Reference
Pines JM, et al. Emergency department crowding is associated with poor care for patients with severe pain. Ann Emerg Med. 2008;51:6-7.
Reference
Schull MJ, et al. Emergency department crowding and thrombolysis delays in acute myocardial infarction. Ann Emerg Med. 2004;44:577-85.
Reference
Siegel B, et al. Enhancing work flow to reduce crowding. Jt Comm J Qual Patient Saf. 2007;33(11 Suppl):57-67.
Reference
Trzeciak S, Rivers EP. Emergency department overcrowding in the United States: an emerging threat to patient safety and public health. Emerg Med J. 2003;20:402-5.
Reference
Wilper AP, Woolhandler S, Lasser KE, McCormick D, Cutrona SL, Bor DH, Himmelstein DU. Waits to see an emergency department physician: U.S. trends and predictors, 1997-2004. Health Aff (Millwood). 2008;27:w84-95.
Definition
None
Guidance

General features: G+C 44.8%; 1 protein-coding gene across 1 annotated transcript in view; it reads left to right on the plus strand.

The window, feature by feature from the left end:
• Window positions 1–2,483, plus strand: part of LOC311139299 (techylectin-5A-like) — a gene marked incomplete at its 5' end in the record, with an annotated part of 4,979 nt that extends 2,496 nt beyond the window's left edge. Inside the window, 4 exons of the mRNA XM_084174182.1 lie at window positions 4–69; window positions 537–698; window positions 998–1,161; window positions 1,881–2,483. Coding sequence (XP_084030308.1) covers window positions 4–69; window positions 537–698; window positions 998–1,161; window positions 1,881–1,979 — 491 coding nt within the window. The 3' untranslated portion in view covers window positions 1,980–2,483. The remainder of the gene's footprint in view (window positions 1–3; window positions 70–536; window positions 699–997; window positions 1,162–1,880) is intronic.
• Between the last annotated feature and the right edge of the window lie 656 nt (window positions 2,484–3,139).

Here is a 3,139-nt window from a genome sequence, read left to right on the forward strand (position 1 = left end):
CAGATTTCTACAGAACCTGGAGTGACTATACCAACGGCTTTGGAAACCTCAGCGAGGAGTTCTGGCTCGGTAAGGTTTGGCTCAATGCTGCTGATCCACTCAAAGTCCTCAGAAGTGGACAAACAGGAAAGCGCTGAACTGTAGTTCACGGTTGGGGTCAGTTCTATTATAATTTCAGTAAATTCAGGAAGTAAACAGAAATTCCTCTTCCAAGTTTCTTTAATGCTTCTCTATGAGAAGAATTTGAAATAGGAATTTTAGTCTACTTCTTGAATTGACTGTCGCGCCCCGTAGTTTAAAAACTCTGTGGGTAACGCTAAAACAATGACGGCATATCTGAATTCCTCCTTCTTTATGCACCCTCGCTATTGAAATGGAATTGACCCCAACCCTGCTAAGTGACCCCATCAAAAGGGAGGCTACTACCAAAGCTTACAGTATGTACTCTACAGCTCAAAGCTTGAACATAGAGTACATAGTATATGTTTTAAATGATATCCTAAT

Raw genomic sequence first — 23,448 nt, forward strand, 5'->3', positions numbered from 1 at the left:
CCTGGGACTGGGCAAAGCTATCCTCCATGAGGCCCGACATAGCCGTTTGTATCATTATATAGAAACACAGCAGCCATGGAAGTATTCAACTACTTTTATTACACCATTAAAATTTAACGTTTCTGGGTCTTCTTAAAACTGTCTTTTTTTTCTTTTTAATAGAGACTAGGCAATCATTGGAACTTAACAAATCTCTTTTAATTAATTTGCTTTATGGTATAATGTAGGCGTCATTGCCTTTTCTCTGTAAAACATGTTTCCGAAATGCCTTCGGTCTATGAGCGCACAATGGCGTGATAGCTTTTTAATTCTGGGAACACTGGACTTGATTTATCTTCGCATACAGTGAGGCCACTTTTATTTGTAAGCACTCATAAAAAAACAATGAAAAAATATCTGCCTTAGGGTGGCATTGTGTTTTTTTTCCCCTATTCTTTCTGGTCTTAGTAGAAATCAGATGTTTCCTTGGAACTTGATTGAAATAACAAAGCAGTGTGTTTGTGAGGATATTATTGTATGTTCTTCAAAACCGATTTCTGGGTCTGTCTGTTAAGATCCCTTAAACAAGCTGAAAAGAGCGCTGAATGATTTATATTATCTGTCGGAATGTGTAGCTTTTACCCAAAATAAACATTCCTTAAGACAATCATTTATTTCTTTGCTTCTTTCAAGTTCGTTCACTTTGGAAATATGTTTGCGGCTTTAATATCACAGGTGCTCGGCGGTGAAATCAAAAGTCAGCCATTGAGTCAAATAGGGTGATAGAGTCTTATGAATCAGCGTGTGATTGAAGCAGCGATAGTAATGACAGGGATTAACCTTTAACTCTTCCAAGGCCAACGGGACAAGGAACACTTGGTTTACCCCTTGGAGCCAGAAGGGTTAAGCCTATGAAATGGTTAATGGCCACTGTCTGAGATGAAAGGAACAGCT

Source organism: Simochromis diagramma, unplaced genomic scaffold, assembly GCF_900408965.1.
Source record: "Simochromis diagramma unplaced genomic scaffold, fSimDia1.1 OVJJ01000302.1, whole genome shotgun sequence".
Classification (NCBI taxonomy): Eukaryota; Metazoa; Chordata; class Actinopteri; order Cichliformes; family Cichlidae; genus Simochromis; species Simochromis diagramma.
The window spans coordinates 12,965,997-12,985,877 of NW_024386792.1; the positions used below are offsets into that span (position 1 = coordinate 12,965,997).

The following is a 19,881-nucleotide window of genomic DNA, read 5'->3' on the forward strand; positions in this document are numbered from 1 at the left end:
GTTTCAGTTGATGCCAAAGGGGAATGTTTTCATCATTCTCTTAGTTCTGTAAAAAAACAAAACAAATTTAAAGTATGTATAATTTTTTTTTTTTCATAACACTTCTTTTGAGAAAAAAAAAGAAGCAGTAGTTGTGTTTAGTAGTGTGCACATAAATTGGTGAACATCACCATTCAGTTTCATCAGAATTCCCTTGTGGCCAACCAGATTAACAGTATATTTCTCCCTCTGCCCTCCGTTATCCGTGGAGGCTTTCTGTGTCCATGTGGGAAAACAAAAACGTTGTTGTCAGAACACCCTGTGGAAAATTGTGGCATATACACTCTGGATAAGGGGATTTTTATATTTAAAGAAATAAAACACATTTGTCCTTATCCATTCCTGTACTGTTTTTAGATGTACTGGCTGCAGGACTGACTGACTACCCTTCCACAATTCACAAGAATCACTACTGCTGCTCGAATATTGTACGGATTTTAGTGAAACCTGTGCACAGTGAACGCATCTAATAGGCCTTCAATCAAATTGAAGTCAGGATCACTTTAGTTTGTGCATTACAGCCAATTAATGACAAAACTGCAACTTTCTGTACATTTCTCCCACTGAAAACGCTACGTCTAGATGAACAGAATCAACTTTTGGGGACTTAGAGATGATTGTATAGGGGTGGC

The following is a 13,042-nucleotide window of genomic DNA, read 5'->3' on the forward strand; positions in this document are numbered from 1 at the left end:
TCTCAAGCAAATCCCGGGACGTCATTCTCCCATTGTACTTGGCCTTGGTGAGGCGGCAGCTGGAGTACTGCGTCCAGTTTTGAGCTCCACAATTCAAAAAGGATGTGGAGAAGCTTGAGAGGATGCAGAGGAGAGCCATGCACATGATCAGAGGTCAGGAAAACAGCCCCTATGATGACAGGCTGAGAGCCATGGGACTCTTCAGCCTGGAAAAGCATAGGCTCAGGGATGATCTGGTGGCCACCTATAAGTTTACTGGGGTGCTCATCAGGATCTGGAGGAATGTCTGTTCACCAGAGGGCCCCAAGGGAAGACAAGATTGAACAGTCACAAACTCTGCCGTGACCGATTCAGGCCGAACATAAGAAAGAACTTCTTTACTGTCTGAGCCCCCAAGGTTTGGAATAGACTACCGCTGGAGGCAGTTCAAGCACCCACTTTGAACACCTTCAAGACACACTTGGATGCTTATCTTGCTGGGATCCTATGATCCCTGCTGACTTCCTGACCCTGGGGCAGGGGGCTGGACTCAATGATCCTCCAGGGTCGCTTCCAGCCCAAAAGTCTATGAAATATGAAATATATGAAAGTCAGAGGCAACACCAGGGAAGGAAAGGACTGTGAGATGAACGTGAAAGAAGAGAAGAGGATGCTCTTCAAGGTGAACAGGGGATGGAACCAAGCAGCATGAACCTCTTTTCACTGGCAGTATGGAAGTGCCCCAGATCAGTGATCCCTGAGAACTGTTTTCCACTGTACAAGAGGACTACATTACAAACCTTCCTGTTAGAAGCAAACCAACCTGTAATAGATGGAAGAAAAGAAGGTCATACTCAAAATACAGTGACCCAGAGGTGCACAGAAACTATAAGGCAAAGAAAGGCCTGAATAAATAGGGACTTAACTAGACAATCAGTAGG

This measure uses a continuous variable.  The specification provides elements from the clinical electronic record required to calculate for each ED encounter, i.e., the length of time the patient was in the Emergency Department, also stated as: the Emergency Department departure time minus the Emergency Department arrival time. The calculation requires the median of all ED encounter durations.  This measure specification defines how to determine an individual Emergency Department stay. Reporting requires the median of all patient stays ([Encounter: encounter ED].facility location departure date and time minus [Encounter: encounter ED].facility location arrival date and time).